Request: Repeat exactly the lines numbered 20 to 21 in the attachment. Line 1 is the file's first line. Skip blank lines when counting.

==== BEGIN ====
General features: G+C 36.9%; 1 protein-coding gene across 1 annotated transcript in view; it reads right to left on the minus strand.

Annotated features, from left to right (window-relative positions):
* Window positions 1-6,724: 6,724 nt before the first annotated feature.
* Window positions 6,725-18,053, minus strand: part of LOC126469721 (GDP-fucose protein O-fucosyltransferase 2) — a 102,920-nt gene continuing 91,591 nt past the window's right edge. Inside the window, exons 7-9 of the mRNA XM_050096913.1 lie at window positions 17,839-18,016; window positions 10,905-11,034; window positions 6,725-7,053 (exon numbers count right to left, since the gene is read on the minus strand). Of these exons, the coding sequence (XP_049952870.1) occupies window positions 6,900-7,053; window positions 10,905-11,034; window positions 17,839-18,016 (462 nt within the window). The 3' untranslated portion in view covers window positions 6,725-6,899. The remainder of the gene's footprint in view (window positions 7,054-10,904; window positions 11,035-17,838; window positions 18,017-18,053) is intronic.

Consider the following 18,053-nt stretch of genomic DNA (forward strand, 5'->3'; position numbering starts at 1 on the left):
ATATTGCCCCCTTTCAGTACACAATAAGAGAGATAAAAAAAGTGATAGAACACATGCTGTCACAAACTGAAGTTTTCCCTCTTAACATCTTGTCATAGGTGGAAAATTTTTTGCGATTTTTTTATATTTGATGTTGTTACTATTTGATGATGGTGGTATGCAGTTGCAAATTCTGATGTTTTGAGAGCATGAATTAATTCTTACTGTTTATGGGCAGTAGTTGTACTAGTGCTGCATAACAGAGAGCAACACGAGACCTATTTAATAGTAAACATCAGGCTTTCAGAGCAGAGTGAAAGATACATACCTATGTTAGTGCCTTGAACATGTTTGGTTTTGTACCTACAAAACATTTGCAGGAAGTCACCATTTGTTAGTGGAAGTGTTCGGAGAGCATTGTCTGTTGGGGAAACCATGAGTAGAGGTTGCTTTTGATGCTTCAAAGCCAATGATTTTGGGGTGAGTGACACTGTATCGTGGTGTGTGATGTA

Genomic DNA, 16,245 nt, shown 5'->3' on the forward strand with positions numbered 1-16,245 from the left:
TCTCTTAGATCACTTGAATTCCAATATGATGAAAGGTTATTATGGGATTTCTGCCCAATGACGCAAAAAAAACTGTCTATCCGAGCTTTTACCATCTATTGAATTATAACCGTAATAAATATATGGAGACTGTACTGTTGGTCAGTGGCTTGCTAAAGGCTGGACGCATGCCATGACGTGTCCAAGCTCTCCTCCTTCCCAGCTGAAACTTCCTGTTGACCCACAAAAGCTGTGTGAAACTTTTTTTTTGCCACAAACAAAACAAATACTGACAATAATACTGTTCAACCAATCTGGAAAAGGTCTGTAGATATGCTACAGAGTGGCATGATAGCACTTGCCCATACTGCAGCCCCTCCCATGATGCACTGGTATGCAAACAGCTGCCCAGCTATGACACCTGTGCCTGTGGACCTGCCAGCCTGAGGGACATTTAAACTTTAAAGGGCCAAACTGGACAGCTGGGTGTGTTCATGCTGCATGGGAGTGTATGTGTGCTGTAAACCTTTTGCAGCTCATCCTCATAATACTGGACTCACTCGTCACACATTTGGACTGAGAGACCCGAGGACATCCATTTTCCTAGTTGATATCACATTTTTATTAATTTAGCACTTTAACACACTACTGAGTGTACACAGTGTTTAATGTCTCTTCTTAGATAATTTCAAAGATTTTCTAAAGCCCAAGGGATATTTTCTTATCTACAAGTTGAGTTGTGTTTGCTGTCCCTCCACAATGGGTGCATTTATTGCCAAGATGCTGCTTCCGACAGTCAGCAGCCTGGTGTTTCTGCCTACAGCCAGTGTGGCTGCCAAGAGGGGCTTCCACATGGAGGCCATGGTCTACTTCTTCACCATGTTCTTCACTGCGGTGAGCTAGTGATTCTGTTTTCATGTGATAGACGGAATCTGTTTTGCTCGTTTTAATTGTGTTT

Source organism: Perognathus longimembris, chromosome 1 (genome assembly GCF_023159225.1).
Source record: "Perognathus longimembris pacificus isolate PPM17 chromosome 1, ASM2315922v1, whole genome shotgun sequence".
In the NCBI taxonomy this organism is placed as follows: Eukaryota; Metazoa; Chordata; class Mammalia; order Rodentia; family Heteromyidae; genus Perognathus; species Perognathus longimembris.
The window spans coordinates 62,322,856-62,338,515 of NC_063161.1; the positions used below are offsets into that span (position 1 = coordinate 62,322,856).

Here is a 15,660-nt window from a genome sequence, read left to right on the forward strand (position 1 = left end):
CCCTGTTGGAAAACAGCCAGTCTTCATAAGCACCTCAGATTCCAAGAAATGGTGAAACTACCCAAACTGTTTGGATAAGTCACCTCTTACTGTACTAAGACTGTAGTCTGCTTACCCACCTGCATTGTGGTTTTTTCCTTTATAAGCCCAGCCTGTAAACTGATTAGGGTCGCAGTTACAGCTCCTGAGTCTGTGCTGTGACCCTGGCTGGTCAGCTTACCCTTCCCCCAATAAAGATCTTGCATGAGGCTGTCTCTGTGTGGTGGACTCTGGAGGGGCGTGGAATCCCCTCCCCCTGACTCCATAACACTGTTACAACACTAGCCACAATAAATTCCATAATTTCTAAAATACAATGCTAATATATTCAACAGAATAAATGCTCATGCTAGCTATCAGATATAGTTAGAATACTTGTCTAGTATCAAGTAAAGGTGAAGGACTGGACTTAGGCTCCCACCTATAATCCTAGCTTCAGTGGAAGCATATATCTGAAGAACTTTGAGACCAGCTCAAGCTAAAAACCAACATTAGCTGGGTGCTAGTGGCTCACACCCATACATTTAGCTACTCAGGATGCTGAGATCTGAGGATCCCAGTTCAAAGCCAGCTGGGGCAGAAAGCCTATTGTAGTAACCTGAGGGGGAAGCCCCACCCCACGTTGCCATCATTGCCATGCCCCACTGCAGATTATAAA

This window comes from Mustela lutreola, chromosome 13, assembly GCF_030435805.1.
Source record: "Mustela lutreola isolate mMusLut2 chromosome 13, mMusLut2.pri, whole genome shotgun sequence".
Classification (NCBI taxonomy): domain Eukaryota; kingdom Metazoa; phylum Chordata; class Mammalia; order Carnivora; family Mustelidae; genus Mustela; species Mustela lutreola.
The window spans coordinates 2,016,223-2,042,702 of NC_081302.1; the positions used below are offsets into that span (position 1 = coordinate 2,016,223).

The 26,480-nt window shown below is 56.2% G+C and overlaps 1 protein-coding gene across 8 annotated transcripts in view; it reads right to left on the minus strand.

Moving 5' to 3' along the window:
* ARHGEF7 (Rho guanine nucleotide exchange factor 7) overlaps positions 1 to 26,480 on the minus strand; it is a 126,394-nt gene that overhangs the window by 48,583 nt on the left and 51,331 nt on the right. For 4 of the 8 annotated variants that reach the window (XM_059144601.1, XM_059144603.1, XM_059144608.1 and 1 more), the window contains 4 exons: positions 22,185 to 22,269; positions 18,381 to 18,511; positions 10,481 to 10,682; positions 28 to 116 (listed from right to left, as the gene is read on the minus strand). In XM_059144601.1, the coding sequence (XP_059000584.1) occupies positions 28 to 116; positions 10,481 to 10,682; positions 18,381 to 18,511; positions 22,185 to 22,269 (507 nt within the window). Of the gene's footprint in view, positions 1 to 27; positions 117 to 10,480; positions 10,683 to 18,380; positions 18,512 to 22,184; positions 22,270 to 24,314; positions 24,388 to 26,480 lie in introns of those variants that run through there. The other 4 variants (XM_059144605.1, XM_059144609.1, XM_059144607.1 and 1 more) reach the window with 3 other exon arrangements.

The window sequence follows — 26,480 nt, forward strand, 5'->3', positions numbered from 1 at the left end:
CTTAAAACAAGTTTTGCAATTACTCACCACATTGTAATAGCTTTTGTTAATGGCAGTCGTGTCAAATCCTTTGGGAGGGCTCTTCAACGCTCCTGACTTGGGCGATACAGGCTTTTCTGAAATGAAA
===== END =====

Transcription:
Moving 5' to 3' along the window:
* ARHGEF7 (Rho guanine nucleotide exchange factor 7) overlaps positions 1 to 26,480 on the minus strand; it is a 126,394-nt gene that overhangs the window by 48,583 nt on the left and 51,331 nt on the right. For 4 of the 8 annotated variants that reach the window (XM_059144601.1, XM_059144603.1, XM_059144608.1 and 1 more), the window contains 4 exons: positions 22,185 to 22,269; positions 18,381 to 18,511; positions 10,481 to 10,682; positions 28 to 116 (listed from right to left, as the gene is read on the minus strand). In XM_059144601.1, the coding sequence (XP_059000584.1) occupies positions 28 to 116; positions 10,481 to 10,682; positions 18,381 to 18,511; positions 22,185 to 22,269 (507 nt within the window). Of the gene's footprint in view, positions 1 to 27; positions 117 to 10,480; positions 10,683 to 18,380; positions 18,512 to 22,184; positions 22,270 to 24,314; positions 24,388 to 26,480 lie in introns of those variants that run through there. The other 4 variants (XM_059144605.1, XM_059144609.1, XM_059144607.1 and 1 more) reach the window with 3 other exon arrangements.